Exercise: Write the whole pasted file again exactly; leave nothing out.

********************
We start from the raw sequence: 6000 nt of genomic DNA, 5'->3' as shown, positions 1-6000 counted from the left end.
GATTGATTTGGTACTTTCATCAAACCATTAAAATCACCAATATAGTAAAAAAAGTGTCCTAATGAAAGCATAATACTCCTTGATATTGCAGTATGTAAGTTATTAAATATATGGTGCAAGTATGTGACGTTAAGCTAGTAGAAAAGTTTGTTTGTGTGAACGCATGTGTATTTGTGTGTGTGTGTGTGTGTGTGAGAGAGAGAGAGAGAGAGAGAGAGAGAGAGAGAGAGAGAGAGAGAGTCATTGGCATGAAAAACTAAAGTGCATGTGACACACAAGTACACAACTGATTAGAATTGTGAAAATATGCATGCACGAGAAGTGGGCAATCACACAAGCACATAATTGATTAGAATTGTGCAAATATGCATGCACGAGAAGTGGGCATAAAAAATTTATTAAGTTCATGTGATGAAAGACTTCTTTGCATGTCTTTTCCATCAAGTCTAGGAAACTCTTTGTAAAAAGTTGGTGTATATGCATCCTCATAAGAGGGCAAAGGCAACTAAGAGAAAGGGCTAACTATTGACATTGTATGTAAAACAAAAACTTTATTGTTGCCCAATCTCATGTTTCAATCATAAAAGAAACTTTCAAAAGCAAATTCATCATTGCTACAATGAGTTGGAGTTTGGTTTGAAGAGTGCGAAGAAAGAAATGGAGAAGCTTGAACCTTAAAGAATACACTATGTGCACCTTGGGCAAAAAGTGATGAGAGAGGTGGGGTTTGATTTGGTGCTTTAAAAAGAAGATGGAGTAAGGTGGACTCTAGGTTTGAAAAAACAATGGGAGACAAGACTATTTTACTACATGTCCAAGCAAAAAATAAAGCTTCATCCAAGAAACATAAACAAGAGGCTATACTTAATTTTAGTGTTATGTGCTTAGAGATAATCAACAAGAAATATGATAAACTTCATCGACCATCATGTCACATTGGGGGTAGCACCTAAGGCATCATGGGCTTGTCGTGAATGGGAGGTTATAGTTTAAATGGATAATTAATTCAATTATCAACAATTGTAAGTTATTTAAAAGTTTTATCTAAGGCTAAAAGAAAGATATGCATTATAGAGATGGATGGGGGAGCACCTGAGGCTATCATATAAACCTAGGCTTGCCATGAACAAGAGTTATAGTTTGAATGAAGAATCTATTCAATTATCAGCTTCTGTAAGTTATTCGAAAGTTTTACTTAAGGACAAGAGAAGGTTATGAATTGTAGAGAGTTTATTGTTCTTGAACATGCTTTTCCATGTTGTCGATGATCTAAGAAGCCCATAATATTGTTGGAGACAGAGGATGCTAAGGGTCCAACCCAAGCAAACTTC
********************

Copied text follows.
We start from the raw sequence: 6000 nt of genomic DNA, 5'->3' as shown, positions 1-6000 counted from the left end.
GATTGATTTGGTACTTTCATCAAACCATTAAAATCACCAATATAGTAAAAAAAGTGTCCTAATGAAAGCATAATACTCCTTGATATTGCAGTATGTAAGTTATTAAATATATGGTGCAAGTATGTGACGTTAAGCTAGTAGAAAAGTTTGTTTGTGTGAACGCATGTGTATTTGTGTGTGTGTGTGTGTGTGTGAGAGAGAGAGAGAGAGAGAGAGAGAGAGAGAGAGAGAGAGAGAGAGTCATTGGCATGAAAAACTAAAGTGCATGTGACACACAAGTACACAACTGATTAGAATTGTGAAAATATGCATGCACGAGAAGTGGGCAATCACACAAGCACATAATTGATTAGAATTGTGCAAATATGCATGCACGAGAAGTGGGCATAAAAAATTTATTAAGTTCATGTGATGAAAGACTTCTTTGCATGTCTTTTCCATCAAGTCTAGGAAACTCTTTGTAAAAAGTTGGTGTATATGCATCCTCATAAGAGGGCAAAGGCAACTAAGAGAAAGGGCTAACTATTGACATTGTATGTAAAACAAAAACTTTATTGTTGCCCAATCTCATGTTTCAATCATAAAAGAAACTTTCAAAAGCAAATTCATCATTGCTACAATGAGTTGGAGTTTGGTTTGAAGAGTGCGAAGAAAGAAATGGAGAAGCTTGAACCTTAAAGAATACACTATGTGCACCTTGGGCAAAAAGTGATGAGAGAGGTGGGGTTTGATTTGGTGCTTTAAAAAGAAGATGGAGTAAGGTGGACTCTAGGTTTGAAAAAACAATGGGAGACAAGACTATTTTACTACATGTCCAAGCAAAAAATAAAGCTTCATCCAAGAAACATAAACAAGAGGCTATACTTAATTTTAGTGTTATGTGCTTAGAGATAATCAACAAGAAATATGATAAACTTCATCGACCATCATGTCACATTGGGGGTAGCACCTAAGGCATCATGGGCTTGTCGTGAATGGGAGGTTATAGTTTAAATGGATAATTAATTCAATTATCAACAATTGTAAGTTATTTAAAAGTTTTATCTAAGGCTAAAAGAAAGATATGCATTATAGAGATGGATGGGGGAGCACCTGAGGCTATCATATAAACCTAGGCTTGCCATGAACAAGAGTTATAGTTTGAATGAAGAATCTATTCAATTATCAGCTTCTGTAAGTTATTCGAAAGTTTTACTTAAGGACAAGAGAAGGTTATGAATTGTAGAGAGTTTATTGTTCTTGAACATGCTTTTCCATGTTGTCGATGATCTAAGAAGCCCATAATATTGTTGGAGACAGAGGATGCTAAGGGTCCAACCCAAGCAAACTTC